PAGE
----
And yet at the heart of it is the relationships between the various young boys, their fiery rivalries and strong bonds. That's really the point of this anime, probably of all sports and indeed school anime - and it does it far too well to ignore. I didn't know when I set out that I'd want to finish this story, that I would end up starting to associate Takeuchi Junko's voice with Endou more than with Naruto, and be very happy to enjoy more and more series. 

Monday, 7 April 2014

マギ/ Magi season 2: The Kingdom of Magic

With its opening episode containing a play about the adventures of the main characters with some exotic casting, the similarities between this series and Avatar came to an end...with it instead becoming Harry Potter with Dragonball Z-style flying battles and power-ups. 

If that sounds disparaging, it isn't: I continue to love Magi and its cast of daft characters, its colourful world and its occasional very affecting tragedies. This second series opens with an awesome flash-forward, a cold opening with Aladdin showing his real powers, and possibly going rogue - and then the action returns to the point we left off at. 

The four main heroes each go their own way, seeking to improve their powers. Alibaba joins some formidable gladiators; Morgianna manages to meet a wandering Magi; Hakuryu seems to have fallen in with Judar; and little Aladdin? Well, he goes off to wizard school, hiding his true powers to infiltrate a country where he feels something mysterious and sinister is happening.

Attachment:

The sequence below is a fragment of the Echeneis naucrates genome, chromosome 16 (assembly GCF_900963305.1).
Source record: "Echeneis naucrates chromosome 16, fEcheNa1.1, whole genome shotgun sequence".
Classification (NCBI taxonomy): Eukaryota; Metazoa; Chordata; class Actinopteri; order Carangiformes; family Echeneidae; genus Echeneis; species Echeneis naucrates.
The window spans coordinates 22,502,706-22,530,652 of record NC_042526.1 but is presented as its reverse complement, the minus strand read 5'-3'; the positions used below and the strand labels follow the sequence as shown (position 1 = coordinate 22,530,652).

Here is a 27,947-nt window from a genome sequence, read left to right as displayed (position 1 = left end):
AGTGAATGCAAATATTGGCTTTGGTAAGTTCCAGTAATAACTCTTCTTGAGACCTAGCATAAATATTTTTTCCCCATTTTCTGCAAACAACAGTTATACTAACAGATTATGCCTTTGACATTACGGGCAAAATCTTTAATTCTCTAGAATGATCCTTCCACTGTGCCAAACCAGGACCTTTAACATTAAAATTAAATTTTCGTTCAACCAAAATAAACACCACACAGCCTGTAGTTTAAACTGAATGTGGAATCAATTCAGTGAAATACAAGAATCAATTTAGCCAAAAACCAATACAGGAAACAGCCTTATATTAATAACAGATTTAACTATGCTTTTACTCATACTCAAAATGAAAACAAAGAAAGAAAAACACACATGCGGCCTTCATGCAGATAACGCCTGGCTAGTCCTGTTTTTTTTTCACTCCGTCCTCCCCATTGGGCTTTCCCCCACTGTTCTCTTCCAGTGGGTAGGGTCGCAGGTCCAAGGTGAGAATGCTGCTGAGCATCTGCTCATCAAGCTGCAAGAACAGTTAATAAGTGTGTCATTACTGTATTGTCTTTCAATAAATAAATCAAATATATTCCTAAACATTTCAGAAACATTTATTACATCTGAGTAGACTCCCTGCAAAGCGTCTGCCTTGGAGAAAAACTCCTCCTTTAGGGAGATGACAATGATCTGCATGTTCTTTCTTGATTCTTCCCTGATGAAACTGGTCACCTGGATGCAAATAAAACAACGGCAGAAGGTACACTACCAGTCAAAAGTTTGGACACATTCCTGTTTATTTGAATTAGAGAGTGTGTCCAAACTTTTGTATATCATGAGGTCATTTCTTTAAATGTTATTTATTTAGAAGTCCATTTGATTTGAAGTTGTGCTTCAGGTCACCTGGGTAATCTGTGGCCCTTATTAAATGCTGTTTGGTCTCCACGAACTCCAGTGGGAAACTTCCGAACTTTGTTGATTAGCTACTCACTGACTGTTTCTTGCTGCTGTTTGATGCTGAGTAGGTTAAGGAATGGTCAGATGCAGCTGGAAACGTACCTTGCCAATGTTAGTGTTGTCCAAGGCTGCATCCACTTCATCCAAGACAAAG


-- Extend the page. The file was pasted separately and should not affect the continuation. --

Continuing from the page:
This starts sweetly enough, with his suppressed power meaning he ends up put in the lowest class and has to work his way up, gaining allies and rivals on the way, of course, eventually finding what he is looking for in wizened old Mogamett, who has lived a long time - and developed a philosophy of wizards being an oppressed people who need to be raised to dominance. 

Unfortunately, Mogamett's extreme measure of having an underclass providing 'Ryuk' for a wizarding society while trapped underground sets him against Aladdin, but things really develop when the Leam empire - led by Scheherazade in the last of the Arabian Nights references - launches an invasion against the small wizarding kingdom. The Kou Empire is also on the move, and it seems very likely that Sinbad will want a piece of the action as well. 

The real antagonist, however, is none of these powerful nations, but the hidden society manipulating Mogamett from behind the scenes, giving him power that might just bring their dark god into this world. 
The story is a little convoluted, but comes together well - even if poor Alibaba, even vastly improving his powers, gets totally overshadowed.